The drilling operation typically includes “sub-drilling”, or drilling deeper than the hole depth required to be blasted. Sampling is not done during drilling of sub-drill material. The sampler is turned off during sub-drilling and all cuttings are rejected into the pile under the sampling device.
The best mode presently contemplated for carrying out the invention in actual practice is illustrated in the accompanying drawings, in which:
The invention generally includes a stem collector portion 50,
The components of the invention are mounted in a unitized steel framework 53,
FIG. 1. The unitized frame of the invention will generally be secured to a moveable drilling rig used in a mine to drill blast holes into the ground into which explosive is placed to break up rock in the mine. The sample is taken from the drill cuttings obtained during drilling of the blast hole. The drilling rig includes a drill deck 55, mounted on crawler tracks for self-propelled movement of the drill rig from place to place, and hydraulic jacks with large pads which are lowered to support, stabilize and level the drill rig during drilling. The drill deck 55 supports various other components of the drilling rig such as a cab 58 for the drilling rig operator, the mast which can be raised for drilling and lowered for long moves, air compressor, and various motors and hydraulic pumps for powering the tracks for movement, rotating, raising and lowering the drill pipe and bit and performing all other necessary functions. These components are well known in the drilling industry and drilling rigs are commercially available from manufacturers such as Ingersoll Rand with an Ingersoll Rand Model DML Rotary Drill being an example.
After the drill rig is moved to the mining bench and is in position to drill a blast hole, jack supports are extended to level the machine and a drill pipe 60 with drill bit 61 at the end thereof is lowered along the drilling alignment 69 to the surface of the ground 62. The drill pipe 60 and bit 61 are rotated while being forced downward. Rotary or percussion drill bits 61 are used to break and penetrate the rock and advance the hole into the ground 62. The drill pipe 60 is generally hollow and air is forced down the drill pipe as shown by arrows 64. The air is forced into the hole 63 being drilled, generally through or around drill bit 61, and flows up the hole 63 as shown by arrows 65. As the air flows into and up the hole 63, it entrains the drill cuttings therein and carries them to the surface. Thus, the arrows 65 indicate a stream of drill cuttings, i.e., the drill cuttings formed while drilling the hole entrained in a stream of flowing air under pressure. Normally, the drill cuttings will leave the hole, fall by gravity from the entraining air, and form piles on the ground 62 around the drill hole 63. Fines usually are carried away, at least to some extent, as dust by the escaping air because they do not immediately drop out of the entraining air as do the heavier particles. Sometimes a stem collector is placed around the drill pipe as it enters the ground to direct to some extent the drill cuttings and entraining air as they escape from the hole.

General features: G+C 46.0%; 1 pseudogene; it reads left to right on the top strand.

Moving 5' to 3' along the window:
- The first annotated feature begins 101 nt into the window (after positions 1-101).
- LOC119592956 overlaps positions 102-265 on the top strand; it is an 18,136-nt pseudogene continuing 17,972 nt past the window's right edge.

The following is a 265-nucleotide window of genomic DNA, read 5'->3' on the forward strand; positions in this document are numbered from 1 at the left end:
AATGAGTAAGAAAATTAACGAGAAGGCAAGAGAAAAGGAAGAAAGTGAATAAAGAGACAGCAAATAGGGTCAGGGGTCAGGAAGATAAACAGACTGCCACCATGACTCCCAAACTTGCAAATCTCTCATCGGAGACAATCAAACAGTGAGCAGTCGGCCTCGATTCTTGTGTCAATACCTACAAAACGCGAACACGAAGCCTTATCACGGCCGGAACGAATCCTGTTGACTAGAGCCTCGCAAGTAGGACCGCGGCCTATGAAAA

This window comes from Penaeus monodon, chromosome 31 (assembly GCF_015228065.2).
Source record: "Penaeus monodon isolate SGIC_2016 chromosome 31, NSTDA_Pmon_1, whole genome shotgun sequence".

The current invention provides a stem collector 50 that surrounds and substantially seals the area around the drill pipe between the bottom of the drill deck 55 and the ground 62 surrounding the top of the hole 63 being drilled. The stem collector includes a main body 70 and telescoping base section 72. Base section 72 telescopes into main body 70 when it is retracted upward. During drilling, stem collector 50 is positioned as shown in
Telescoping hydraulic cylinders 75 preferably provide the pushing force on the stem collector 50, however, 24VDC, one thousand pound linear actuators can be used. Telescoping hydraulic cylinders 75 are attached to main body 70 with trunion mount and base plate 80 using bolt through swivel rod end through matching bracket welded to the base plate 80. Hydraulic hoses or stainless steel lines extend from the cylinders to a control valve manifold. The valve manifold is supplied with hydraulic fluid under one thousand pounds per square inch pressure via a hydraulic supply hose from a hydraulic pump and regulator valve mounted integral to the drill rig. Fluid is returned to the drill rig hydraulic reservoir via a hydraulic return hose. To extend or retract the cylinders 75 a signal is sent to the manifold from the control panel located in the cab. Hydraulic oil is directed to the cylinders 75 and the appropriate action takes place. Force against the base plate and thus the ground is regulated by pressure relief valves in line with the hydraulic cylinders 75. When the desired pressure is reached the relief valve bypasses additional hydraulic oil back to the hydraulic tank on the rig. A proximity sensor 83 is provided to indicate via a light on the control panel that the base section 72 is fully retracted upward.